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Northlanders Vol. 1: Sven The Returned Paperback – October 28, 2008


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Editorial Reviews

Review

"...another creative victory for writer Wood... Northlanders takes you into a well-researched, richly realized world that illuminates politics and culture without getting bogged down in history-book stuff." - Entertainment Weekly "A great opening to a potentially fantastic series, mixing action, suspense, and realistic drama in the gritty setting of Viking-era Scotland." - ComicsBulletin.com "An excellent piece of work... it's 300 meets Braveheart plus Hamlet with a bloodstained heart." - ComicBookResources.com" --This text refers to an alternate Paperback edition.

About the Author

Brian Wood is the Eisner Award-winning writer of Demo, and the writer of the criticall acclaimed Local, Channel Zero, The Couriers and Jennie One. He is currently writing DMZ and Northlanders. Davide Gianfelice is an Italian-born artist whose work to date includes the massively popular Italian series Dylan Dog (to be filmed in 2009). Northlanders marks his debut ir American comics. --This text refers to an alternate Paperback edition.
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Product Details

  • Paperback: 200 pages
  • Publisher: Vertigo (October 28, 2008)
  • Language: English
  • ISBN-10: 1401219187
  • ISBN-13: 978-1401219185
  • Product Dimensions: 6.6 x 0.5 x 10.1 inches
  • Shipping Weight: 10.6 ounces
  • Average Customer Review: 3.8 out of 5 stars  See all reviews (41 customer reviews)
  • Amazon Best Sellers Rank: #155,506 in Books (See Top 100 in Books)

More About the Author

Multiple Eisner Award-nominee Brian Wood released his first series, Channel Zero, to considerable critical acclaim in 1997 and has gone on to create hard-hitting original series such as DMZ, Northlanders, The Couriers, and The Massive. Adding to that body of work, he's also written some of the biggest titles in pop culture, with work on Star Wars, Conan The Barbarian, Lord Of The Rings and The X-Men.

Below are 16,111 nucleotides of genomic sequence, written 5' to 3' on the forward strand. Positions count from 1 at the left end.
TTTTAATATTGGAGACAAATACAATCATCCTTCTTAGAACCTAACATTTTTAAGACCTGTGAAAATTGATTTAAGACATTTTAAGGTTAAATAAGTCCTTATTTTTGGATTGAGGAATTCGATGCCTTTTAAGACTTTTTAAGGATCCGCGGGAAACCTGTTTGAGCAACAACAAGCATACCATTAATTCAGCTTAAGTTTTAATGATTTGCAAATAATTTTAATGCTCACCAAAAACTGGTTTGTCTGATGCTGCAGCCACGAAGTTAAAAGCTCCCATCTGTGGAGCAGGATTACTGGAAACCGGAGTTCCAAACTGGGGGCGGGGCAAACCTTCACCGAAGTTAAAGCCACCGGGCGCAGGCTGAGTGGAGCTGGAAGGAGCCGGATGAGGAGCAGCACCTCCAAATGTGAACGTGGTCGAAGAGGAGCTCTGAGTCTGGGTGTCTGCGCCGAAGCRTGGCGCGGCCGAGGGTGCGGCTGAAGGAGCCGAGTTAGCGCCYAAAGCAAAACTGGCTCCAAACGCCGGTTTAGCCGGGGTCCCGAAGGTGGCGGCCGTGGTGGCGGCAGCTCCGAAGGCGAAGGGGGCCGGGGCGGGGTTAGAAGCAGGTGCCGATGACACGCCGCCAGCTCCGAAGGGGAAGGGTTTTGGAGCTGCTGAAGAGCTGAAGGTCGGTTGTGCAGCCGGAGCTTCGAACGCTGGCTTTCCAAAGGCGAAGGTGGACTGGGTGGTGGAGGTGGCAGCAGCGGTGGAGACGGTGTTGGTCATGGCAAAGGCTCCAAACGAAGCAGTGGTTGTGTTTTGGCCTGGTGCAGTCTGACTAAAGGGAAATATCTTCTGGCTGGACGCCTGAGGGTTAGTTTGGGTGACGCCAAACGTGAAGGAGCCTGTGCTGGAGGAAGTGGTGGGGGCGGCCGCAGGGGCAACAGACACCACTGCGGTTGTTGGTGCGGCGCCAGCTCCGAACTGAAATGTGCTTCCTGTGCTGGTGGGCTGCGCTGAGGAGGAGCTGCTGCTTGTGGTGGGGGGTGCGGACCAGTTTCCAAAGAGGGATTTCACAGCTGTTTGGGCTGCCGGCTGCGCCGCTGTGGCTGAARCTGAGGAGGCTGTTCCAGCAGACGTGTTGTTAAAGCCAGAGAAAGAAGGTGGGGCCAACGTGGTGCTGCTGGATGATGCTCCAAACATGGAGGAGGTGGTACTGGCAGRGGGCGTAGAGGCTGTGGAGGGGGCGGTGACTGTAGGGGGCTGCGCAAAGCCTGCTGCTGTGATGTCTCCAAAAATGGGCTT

Brian lives with his wife and two children in Brooklyn, NY.

Customer Reviews

3.8 out of 5 stars

Most Helpful Customer Reviews

41 of 42 people found the following review helpful By Mike Hunt on November 3, 2008
Format: Paperback
The blurb in the back of this book states that Northlanders is "Vikings finally done right!!. I am usually very wary of hype and take most of these "praises" with a grain of salt but after finding myself unable to put this book down I have to agree with that succint reviewer: Northlanders does what many books and graphic novels attempt but never achieve...it brings the past alive and recreates Viking civilization in a way I have never seen depicted in comics before.

The story is about Sven, a kinda of amoral cat who fights for the Byzantine Emperor as part of his elite Varangian Guards. The Varangian Guards were Norsemen specifically recruited by the Greeks due to their legendary ferocity in battle. Sven loves Constantinople...it's a city of wonders, where all shades of skins and religion and culture mingle in the streets. He has turned his back on his cold, snowy homelands and couldn't be happier for it. That is until the day, messengers arrive with the news that his father, a king in the Orkneys, has died and that his uncle has usurped his throne, kingdom, wenches and riches.

Sven could care less about ruling a northern wasteland...he just wants to take his inheritance and come right back to sunny, golden Greece...where the story takes us after that is what really makes his book a rarity: a mature look at war and culture and how enemies deal with each other.

About the art. I'm a picky fan when it comes to art. I want to see beautiful, eye popping things and any other day I would dismiss the art of Northlanders as simplistic. But at closer inspection you see that the art is subtle and efficient.